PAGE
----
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Sumang Kamoteng Kahoy (Cassava Wrapped in Banana Leaves) and my 100th Recipe Post GIVEAWAY

My 100th recipe post is finally here! That's actually 99 more than I thought I could share when I started  Pinay In Texas Cooking Corner! To celebrate this, and at the same time as a way of showing how much I appreciate all your support,  I'm hosting my first GIVEAWAY!!! So after checking out this recipe, drop by my 100th RECIPE POST GIVEAWAY PAGE and find out what I have for you! It's open to everyone...US and non-US residents, so all of you have the chance to join!

With all the leftover banana leaves from my Kamayan Dinner party for Foodbuzz 24x24 last week, I thought of making this popular snack in the Philippines. It's called Sumang Kamoteng Kahoy (Cassava Wrapped in Banana Leaves). This is a variation of the more popular Sumang Malagkit which is steamed glutinous rice wrapped in banana leaves.

Aside from the very simple process of making Sumang Kamoteng Kahoy, this "kakanin" (Filipino native sweet delicacy) is so popular to Filipinos because of the abundance of kamoteng kahoy in the Philippines.  Also known as yucca, cassava or manioc, kamoteng kahoy is the third largest source of carbohydrates for meals in the world. Here in the US, you can buy it fresh or frozen. Though I prefer to buy it fresh whenever I find some at the Asian store, I always have the frozen one in the freezer for emergency use. It's my first time to make suman, so I decided to just use my remaining 1 pack of frozen cassava just so I could see the outcome.

Ryan was so glad to find these suman waiting for him when he got home from work the other day. He said they're perfect! How I wish I had more cassava so I could have made more. It's gone in minutes! But I'm happy because I was successful even though it was my first time! I'll be making this again soon!!!

Here's the should try it!

*Yield: 12 pcs.

  • 16 oz. frozen cassava (approx. 1½ cups after draining)
  • 16 oz. frozen shredded young coconut (approx. 1 cup after draining)
  • ¾ cup white sugar
  • banana leaves cut into 10x6 inch rectangles (12 pcs)

1. Drain cassava and shredded young coconut.
2. In a bowl, mix cassava, coconut and sugar until well combined. Set aside.

3. Clean the banana leaves by wiping with wet paper towel then with a dry one. Pass the banana leaves one by one over flame to make it easy to fold. We have a ceramic glass cooktop, so I just put each piece of leaf on top of it until soft but not burnt.

4. Lay a piece of banana leaf on a flat surface. Scoop about ¼ cup of the mixture on it. Wrap tightly to make each suman in the shape of a thin roll. Repeat this step until you have used all the mixture.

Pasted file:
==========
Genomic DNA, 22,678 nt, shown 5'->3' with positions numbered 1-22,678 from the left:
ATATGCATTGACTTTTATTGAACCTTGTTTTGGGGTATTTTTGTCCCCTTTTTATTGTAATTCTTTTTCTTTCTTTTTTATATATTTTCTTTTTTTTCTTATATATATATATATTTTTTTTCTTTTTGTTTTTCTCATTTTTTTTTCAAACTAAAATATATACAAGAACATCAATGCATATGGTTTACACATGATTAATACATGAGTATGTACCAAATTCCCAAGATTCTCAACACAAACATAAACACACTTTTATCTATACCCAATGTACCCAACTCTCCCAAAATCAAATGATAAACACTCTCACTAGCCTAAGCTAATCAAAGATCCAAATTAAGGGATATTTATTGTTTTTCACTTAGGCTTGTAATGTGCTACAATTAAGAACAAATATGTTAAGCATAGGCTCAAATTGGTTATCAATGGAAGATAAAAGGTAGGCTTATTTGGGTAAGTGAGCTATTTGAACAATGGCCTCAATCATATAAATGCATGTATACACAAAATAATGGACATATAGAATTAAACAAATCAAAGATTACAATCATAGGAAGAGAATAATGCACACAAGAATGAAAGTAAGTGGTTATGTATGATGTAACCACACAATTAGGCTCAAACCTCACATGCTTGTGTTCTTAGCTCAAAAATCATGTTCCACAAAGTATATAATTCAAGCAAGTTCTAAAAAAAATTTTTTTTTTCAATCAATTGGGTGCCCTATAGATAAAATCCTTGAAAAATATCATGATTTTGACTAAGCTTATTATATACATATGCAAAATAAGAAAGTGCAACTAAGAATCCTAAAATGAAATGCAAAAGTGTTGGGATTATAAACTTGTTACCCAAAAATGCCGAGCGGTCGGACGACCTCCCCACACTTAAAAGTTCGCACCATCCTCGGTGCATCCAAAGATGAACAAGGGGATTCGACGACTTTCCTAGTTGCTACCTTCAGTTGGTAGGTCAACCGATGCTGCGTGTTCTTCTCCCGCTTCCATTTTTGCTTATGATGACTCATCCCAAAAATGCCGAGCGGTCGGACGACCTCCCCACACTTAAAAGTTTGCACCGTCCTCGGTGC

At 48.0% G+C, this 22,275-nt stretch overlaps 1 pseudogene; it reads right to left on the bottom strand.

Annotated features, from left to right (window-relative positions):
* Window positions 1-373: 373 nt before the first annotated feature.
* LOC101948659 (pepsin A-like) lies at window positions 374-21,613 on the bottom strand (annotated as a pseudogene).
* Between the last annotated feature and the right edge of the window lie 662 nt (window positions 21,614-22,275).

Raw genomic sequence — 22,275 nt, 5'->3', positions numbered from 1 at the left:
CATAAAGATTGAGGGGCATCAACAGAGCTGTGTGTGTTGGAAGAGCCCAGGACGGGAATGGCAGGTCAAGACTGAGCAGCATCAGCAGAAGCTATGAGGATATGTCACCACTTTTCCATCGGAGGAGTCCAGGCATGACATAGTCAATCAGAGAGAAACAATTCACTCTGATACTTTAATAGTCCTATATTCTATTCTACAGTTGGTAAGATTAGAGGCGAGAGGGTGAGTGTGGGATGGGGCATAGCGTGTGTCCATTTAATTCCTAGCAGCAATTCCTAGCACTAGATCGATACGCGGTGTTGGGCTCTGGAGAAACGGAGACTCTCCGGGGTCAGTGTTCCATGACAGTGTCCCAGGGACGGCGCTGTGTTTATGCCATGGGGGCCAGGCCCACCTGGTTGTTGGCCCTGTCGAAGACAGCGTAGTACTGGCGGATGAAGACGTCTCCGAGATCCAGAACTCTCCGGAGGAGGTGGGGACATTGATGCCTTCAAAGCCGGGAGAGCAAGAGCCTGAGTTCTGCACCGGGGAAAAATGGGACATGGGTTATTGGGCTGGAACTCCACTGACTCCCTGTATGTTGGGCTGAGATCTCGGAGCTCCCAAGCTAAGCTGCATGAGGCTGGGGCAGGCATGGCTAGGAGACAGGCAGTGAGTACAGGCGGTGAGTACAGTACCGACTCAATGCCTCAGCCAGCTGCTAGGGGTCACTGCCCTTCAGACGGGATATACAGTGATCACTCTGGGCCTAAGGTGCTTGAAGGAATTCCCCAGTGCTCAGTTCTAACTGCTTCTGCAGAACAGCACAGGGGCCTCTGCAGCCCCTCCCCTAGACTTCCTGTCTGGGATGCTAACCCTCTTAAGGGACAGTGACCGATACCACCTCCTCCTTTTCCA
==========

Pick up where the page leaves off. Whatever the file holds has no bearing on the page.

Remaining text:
5. Arrange in steamer and steam for 35 minutes.

6. Remove from heat. Allow to cool down before serving. 
Don't forget to check out my 100th post giveaway. It will only be until July join now!


  1. Hey! Congrats on your 100th post!
    Hmm, I don't think I've seen frozen or ready-packed grated cassava here. I suppose if I used the fresh ones, I'd just have to grate them myself. Will it be the same? This looks delicious and I'm thinking of even having it with palm sugar. Yum!

  2. Congratulations my dear friend! You're doing it very very well! I'm so happy for you! :D
    There is so many different names for cassava! We call it tapioca. I like steamed ones with either coconut milk or just white sugar (I just ate it yesterday! Hee..) and fried ones (steam, mash and mix with flour, sugar and green coloring if I'm not wrong) :)
    I think your husband must be feeling that he's the luckiest guy! Always have nice, great food waiting for him at home after a long hard day at work! ^.^
    Congrats on your 100th post again Tina! Have a wonderful weekend! *hugs*

  3. Thanks so much!
    @Ping: My mom used to make cassava suman using grated fresh cassava. I guess it will be the same. Just be sure to squeeze it well after grating, and remove the fibers.
    @Lyn: I love steamed or boiled cassava dipped in sugar! It's simple but yummy! :)

  4. Yes! As long it's cassava, so tasty no matter in what methods it's being cooked! Those cassava chips are yummy too! :D

  5. Hi Tina,
    Congratulations on your 100th post.My mom used to make this also.So yummy..

  6. Congrats on your 100th post! So glad you've stuck around - and hoping to 100s more posts from ya =)

    I remember my mom used to make the glutinous rice version of this all the time growing up, but I don't recall ever having the cassava type - think I may have to bring it up to her next time I visit =)

  7. This is really good and I love cassava too. Congrats on your 100th post and more post to come!! Happy weekend!

  8. Congrats on your 100th post! The recipe sounds like a wonderful dessert!

  9. Wow Tina, congratulations on your 100th post and what a great post this is too! Here's to your next 100 - congratulations, love this blog!

  10. Congratulations on your 100th recipe post Tina! Great number to start on your 200th. Love Sumang Cassava. It's my lola's favorite pasalubong for us when I was growing up.

  11. Congratulations on your 100th post! Woohoo!! I'm going to check out the link for the giveaway now!

  12. Woo! That sounds awesome. I have frozen cassava in my freezer (but not shredded. I had no idea it came in that form). This looks so good. I love all the foods wrapped in leaves. They ALWAYS taste good that way it seems like, at least all the ones I've ever bought at a roadside stand (and I've had a lot of them).

  13. For fresh cassava, use juicier machines if you have one, of course it extracts the juice separately, no more draining and squeezing. .